Illustration by Jim Cooke/GMG.

Welcome to Dear Jane, Jezebel’s advice column.

Dear Jane,

Last week, I found out that my former supervisor from a job I left in August, an older man who I trusted and considered to be a mentor and friend, is behind a series of anonymous “prank” packages I’ve been receiving. The first, sent to my house on my birthday from a local post office, contained an adult toy and all the necessary accessories to use such an object. When I first received it, I figured it must be a prank from one of my close girlfriends and was a good sport about it. After a few weeks, no one had confessed and it suddenly became less funny and more creepy. The second package was sent to my office before Christmas, nearly an hour away, from a US post office near my workplace, contained hygiene products (including a large bottle of Summers Eve feminine wash), and a note proclaiming that it was sent from my new coworkers as a Secret Santa gift. This crossed the line, I’m a professional and I take my new job very seriously. Obviously, I don’t need to be receiving embarrassing anonymous packages to the office and now it was apparent that someone knew very well where I lived and worked and had traveled there to mail the packages priority overnight. I actually called this guy the night I received it to see if he knew of anyone at my former office that could be behind this, and he pretended not to know anything. Eventually he called me to confess in a fit of guilt, saying that it had been bothering him since I called and his wife finally got him to confess to sending me “practical joke packages” (for the record, I don’t know if he told her what was in them), and she told him that he had to call me because I was probably freaking out, which I was.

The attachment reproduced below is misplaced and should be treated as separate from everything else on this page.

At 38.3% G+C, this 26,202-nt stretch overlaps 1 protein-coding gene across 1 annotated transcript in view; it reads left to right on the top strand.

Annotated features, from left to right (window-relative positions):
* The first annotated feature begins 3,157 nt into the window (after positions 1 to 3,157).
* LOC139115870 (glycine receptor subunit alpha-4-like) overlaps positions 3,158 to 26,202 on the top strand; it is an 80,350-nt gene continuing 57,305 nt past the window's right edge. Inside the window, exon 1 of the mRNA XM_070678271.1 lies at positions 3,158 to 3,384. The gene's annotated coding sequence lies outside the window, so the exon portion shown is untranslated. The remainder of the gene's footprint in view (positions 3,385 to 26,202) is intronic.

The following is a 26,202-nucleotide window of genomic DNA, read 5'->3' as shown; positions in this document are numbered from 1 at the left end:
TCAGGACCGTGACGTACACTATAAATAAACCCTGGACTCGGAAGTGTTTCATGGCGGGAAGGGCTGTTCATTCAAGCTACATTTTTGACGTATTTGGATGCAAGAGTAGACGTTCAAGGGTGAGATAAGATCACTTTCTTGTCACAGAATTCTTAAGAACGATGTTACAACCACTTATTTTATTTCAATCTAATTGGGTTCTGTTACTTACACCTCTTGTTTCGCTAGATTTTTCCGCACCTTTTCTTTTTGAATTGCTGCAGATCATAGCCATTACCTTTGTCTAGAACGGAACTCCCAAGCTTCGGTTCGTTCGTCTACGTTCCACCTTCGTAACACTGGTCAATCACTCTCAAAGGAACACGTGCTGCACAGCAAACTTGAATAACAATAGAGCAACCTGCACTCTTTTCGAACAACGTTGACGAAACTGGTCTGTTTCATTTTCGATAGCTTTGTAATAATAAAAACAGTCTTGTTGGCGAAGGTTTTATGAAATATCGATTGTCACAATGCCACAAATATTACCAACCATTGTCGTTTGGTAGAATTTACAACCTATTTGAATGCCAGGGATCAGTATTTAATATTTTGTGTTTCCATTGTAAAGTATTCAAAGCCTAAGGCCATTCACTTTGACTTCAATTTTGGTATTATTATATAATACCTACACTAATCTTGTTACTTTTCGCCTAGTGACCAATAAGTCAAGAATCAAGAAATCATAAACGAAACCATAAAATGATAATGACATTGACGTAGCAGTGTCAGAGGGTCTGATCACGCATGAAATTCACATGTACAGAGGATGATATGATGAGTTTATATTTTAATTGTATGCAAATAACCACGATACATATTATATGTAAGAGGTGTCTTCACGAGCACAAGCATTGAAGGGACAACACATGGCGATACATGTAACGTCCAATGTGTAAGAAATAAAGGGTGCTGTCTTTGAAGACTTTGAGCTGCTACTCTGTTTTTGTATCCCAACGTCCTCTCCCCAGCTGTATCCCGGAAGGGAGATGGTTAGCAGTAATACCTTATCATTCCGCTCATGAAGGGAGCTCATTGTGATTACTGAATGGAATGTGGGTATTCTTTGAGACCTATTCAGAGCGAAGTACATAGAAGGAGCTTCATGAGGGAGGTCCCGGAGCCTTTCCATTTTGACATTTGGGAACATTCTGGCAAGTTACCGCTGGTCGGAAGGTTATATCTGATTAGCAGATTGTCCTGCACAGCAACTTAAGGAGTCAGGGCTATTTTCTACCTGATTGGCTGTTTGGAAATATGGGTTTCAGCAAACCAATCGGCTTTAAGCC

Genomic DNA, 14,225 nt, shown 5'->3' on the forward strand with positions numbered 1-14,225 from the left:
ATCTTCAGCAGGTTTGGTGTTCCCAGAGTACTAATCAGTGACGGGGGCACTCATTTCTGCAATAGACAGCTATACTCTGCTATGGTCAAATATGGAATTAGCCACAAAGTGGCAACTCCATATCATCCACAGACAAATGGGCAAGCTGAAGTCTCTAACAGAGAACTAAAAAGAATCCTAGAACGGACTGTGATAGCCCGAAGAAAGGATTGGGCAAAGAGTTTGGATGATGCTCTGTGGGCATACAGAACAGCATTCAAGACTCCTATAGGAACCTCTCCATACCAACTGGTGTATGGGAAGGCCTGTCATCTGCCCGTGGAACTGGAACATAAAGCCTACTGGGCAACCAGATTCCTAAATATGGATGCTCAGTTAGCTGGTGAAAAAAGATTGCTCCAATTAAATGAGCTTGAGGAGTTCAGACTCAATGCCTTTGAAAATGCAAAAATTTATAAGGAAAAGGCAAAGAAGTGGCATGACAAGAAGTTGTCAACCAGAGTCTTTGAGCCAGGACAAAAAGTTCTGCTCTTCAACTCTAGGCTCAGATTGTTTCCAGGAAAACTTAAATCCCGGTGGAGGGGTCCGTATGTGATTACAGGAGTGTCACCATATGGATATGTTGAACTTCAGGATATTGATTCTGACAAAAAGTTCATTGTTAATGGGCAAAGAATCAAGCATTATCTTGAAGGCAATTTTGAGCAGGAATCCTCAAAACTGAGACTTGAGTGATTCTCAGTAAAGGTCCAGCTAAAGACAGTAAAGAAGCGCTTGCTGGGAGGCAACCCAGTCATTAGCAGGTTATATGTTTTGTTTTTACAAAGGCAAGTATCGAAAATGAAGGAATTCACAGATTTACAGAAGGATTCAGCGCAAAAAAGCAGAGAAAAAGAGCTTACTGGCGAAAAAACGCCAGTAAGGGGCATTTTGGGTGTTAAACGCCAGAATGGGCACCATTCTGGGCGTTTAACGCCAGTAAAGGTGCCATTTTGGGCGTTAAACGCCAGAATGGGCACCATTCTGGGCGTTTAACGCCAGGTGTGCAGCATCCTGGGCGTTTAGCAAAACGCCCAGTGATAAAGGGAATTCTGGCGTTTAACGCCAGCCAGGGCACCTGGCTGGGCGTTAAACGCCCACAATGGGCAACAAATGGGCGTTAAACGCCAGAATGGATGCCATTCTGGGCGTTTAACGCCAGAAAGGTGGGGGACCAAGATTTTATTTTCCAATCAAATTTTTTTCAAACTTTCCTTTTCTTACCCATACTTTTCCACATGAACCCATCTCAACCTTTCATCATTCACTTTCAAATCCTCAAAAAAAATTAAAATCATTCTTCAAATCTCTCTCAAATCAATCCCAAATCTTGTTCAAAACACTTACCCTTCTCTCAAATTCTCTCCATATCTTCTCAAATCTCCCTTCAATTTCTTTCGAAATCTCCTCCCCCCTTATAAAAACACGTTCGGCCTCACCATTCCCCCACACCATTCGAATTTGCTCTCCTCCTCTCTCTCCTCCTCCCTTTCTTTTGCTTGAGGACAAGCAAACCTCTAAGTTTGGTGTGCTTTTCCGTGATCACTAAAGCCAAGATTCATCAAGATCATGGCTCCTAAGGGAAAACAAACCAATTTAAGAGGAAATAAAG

My question is, what the hell do I do now? Obviously I have no desire to continue what I thought was a valuable mentorship with someone influential in my industry. I know that this is not my fault in any way, and I’ve always maintained appropriate boundaries. The last few months at the previous job were stressful for both of us because of organizational changes that led to his leaving as well, so it’s possible that he got the nature of our relationship twisted during that time period and after when I no longer worked for him. Do I have any obligations as a feminist to take steps to prevent him from doing this to the next woman who reports to him? Can I afford to take him at his word that he meant it all to be a joke and had no idea I would take it this way and wouldn’t do it again? What on earth is wrong with men like this?

Thanks Jane,

Please Don’t Mail Me Vibrators